Black Lives Matter: A New Take on an Old Struggle
by Elisabeth Wichser
After the murder of George Floyd at the hands of four Minneapolis police officers on May 25, millions took to the streets around the world to voice their outrage that yet another black person was murdered for the crime of existing in a racist society. After protesting for several days on end—oftentimes facing the exact police brutality they were protesting—charges were finally brought against the four officers that oversaw Floyd’s execution.
Yet, even as the ruling class attempts to placate justifiably angry citizens with these charges and a few petty reforms, the broad movement coalescing around the slogan, “Black Lives Matter,” continues to hold protests and marches. We, the Independent Socialist Group and our sister organizations around the world, have enthusiastically supported and been active in these protests, turning out participants, calling protests, and bringing fighting working-class ideas and methods to the movement to discuss. Emboldened by the charges brought against George Floyd’s murderers, the movement is demanding justice for other murdered black people like Breanna Taylor, who was shot in her bed during a “no-knock” police raid, and Elijah McClain, who was killed by cops in Aurora, Colorado. The future is unclear. Will these protests take the next necessary step and attempt to take political power by organizing the working class as a whole? Or will they be shut down and misled by the Democratic Party like other movements before them?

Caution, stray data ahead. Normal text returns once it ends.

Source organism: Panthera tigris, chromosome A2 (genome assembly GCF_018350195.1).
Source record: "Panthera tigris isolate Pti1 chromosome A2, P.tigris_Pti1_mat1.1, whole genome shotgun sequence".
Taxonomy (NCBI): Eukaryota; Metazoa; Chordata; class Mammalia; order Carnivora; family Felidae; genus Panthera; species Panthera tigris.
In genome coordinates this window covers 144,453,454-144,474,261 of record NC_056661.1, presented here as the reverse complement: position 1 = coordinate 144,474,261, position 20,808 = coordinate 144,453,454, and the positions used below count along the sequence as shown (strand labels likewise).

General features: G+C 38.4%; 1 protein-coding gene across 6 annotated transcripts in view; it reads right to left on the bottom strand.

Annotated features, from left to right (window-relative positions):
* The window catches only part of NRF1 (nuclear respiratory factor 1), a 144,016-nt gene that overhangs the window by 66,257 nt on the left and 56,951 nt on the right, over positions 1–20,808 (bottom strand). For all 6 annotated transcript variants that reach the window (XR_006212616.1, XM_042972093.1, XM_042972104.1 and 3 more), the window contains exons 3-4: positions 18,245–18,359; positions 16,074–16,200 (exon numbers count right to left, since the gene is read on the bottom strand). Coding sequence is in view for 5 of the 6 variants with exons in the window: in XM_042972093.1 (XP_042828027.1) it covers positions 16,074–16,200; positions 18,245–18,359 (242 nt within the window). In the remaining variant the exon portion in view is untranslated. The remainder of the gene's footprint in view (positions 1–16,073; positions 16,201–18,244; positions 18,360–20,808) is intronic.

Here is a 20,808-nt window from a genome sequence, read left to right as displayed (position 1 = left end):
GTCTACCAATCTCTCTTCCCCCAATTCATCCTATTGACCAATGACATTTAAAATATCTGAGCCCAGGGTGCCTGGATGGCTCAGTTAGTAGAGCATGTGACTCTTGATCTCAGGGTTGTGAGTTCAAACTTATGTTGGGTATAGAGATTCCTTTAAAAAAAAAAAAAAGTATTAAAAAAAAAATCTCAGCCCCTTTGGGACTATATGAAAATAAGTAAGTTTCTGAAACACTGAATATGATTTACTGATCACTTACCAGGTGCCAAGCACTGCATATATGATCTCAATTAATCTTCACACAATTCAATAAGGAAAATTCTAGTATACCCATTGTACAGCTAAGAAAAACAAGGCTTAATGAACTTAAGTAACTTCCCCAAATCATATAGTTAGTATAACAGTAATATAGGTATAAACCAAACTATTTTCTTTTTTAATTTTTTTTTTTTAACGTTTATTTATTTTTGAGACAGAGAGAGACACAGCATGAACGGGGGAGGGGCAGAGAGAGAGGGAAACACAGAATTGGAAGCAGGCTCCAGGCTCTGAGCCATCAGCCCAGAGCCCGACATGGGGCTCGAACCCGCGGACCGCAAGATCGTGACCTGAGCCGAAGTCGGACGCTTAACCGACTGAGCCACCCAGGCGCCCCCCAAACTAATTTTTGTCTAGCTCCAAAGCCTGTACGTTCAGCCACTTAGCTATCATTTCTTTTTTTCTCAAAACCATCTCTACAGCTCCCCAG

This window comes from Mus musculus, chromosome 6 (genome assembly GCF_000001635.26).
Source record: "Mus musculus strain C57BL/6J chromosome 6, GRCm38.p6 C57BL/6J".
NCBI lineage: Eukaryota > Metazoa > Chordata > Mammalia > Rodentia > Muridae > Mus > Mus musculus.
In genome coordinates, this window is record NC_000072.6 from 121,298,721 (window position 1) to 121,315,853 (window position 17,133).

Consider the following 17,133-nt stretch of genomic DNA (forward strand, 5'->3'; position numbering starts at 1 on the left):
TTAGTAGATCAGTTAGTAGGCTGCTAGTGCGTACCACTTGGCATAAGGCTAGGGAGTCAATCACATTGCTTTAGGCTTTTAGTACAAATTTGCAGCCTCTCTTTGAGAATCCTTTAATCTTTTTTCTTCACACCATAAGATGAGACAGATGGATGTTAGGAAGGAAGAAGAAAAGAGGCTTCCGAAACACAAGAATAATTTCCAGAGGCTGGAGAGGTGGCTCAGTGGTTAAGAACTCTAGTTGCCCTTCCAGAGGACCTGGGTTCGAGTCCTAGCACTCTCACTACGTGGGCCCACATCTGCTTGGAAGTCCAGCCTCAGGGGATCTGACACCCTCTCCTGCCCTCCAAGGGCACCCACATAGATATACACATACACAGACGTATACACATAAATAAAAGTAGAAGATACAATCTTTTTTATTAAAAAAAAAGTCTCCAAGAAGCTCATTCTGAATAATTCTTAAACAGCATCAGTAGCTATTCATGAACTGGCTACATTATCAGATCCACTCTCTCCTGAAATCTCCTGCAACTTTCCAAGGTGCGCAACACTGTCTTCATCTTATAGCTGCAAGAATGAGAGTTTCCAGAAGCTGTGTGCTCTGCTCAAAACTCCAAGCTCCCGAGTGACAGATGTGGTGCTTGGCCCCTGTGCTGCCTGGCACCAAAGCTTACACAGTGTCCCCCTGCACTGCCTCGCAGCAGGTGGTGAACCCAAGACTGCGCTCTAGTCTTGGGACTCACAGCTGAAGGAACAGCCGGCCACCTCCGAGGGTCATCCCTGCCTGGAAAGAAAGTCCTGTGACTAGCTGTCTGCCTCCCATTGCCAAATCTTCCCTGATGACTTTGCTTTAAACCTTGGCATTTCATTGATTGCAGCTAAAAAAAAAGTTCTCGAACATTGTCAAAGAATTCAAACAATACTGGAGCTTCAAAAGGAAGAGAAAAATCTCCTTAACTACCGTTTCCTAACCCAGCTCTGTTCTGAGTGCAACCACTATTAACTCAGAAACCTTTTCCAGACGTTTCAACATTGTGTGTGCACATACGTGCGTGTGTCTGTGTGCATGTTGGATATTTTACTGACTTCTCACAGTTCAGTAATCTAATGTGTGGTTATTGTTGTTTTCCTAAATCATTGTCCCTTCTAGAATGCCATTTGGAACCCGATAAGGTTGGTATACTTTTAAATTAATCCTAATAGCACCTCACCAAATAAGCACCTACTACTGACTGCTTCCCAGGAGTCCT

One of the roles of a socialist organization like the Independent Socialist Group is to help function as the memory of the working class. While corporate media and school textbooks teach us a sanitized version of history which is sympathetic to the ruling class and their interests, it is one of our most essential duties to remember the battles we have fought, the losses we have suffered, and victories we have won as a united working class. As socialists, we place a lot of emphasis on the analysis of history in order to decide what actions we should take today. It is clear that our actions must tackle the systemic roots of racism inherent in the capitalist system—a task that will require serious organizing for a prolonged fight.